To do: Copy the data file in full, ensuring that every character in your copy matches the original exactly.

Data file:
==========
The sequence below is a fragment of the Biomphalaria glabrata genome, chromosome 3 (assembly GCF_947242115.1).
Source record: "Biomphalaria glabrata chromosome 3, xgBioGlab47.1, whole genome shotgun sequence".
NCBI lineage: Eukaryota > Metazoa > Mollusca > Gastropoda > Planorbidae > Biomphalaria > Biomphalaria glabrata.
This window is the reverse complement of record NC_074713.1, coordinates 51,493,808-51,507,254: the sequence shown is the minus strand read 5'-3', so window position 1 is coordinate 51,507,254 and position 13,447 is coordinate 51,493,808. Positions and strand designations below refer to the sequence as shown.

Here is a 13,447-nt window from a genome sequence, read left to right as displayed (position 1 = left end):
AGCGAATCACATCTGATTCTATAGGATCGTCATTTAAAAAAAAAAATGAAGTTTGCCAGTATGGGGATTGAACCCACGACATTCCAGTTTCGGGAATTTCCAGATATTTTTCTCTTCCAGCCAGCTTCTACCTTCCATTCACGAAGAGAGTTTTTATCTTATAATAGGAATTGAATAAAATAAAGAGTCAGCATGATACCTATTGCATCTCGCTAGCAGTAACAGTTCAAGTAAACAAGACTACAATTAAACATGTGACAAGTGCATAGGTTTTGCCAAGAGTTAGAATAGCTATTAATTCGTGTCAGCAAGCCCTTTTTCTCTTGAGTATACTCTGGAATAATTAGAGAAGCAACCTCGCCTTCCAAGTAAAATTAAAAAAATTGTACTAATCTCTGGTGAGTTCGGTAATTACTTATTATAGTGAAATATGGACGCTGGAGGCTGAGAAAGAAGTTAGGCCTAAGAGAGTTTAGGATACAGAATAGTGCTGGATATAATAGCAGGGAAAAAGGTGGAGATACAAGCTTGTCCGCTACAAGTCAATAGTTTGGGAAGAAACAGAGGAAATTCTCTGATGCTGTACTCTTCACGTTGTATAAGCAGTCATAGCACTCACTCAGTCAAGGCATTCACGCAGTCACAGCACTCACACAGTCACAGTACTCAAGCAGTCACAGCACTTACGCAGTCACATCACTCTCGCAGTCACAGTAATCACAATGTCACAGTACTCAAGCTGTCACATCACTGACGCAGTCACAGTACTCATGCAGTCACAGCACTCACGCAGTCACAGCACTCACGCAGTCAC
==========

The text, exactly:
The sequence below is a fragment of the Biomphalaria glabrata genome, chromosome 3 (assembly GCF_947242115.1).
Source record: "Biomphalaria glabrata chromosome 3, xgBioGlab47.1, whole genome shotgun sequence".
NCBI lineage: Eukaryota > Metazoa > Mollusca > Gastropoda > Planorbidae > Biomphalaria > Biomphalaria glabrata.
This window is the reverse complement of record NC_074713.1, coordinates 51,493,808-51,507,254: the sequence shown is the minus strand read 5'-3', so window position 1 is coordinate 51,507,254 and position 13,447 is coordinate 51,493,808. Positions and strand designations below refer to the sequence as shown.

Here is a 13,447-nt window from a genome sequence, read left to right as displayed (position 1 = left end):
AGCGAATCACATCTGATTCTATAGGATCGTCATTTAAAAAAAAAAATGAAGTTTGCCAGTATGGGGATTGAACCCACGACATTCCAGTTTCGGGAATTTCCAGATATTTTTCTCTTCCAGCCAGCTTCTACCTTCCATTCACGAAGAGAGTTTTTATCTTATAATAGGAATTGAATAAAATAAAGAGTCAGCATGATACCTATTGCATCTCGCTAGCAGTAACAGTTCAAGTAAACAAGACTACAATTAAACATGTGACAAGTGCATAGGTTTTGCCAAGAGTTAGAATAGCTATTAATTCGTGTCAGCAAGCCCTTTTTCTCTTGAGTATACTCTGGAATAATTAGAGAAGCAACCTCGCCTTCCAAGTAAAATTAAAAAAATTGTACTAATCTCTGGTGAGTTCGGTAATTACTTATTATAGTGAAATATGGACGCTGGAGGCTGAGAAAGAAGTTAGGCCTAAGAGAGTTTAGGATACAGAATAGTGCTGGATATAATAGCAGGGAAAAAGGTGGAGATACAAGCTTGTCCGCTACAAGTCAATAGTTTGGGAAGAAACAGAGGAAATTCTCTGATGCTGTACTCTTCACGTTGTATAAGCAGTCATAGCACTCACTCAGTCAAGGCATTCACGCAGTCACAGCACTCACACAGTCACAGTACTCAAGCAGTCACAGCACTTACGCAGTCACATCACTCTCGCAGTCACAGTAATCACAATGTCACAGTACTCAAGCTGTCACATCACTGACGCAGTCACAGTACTCATGCAGTCACAGCACTCACGCAGTCACAGCACTCACGCAGTCAC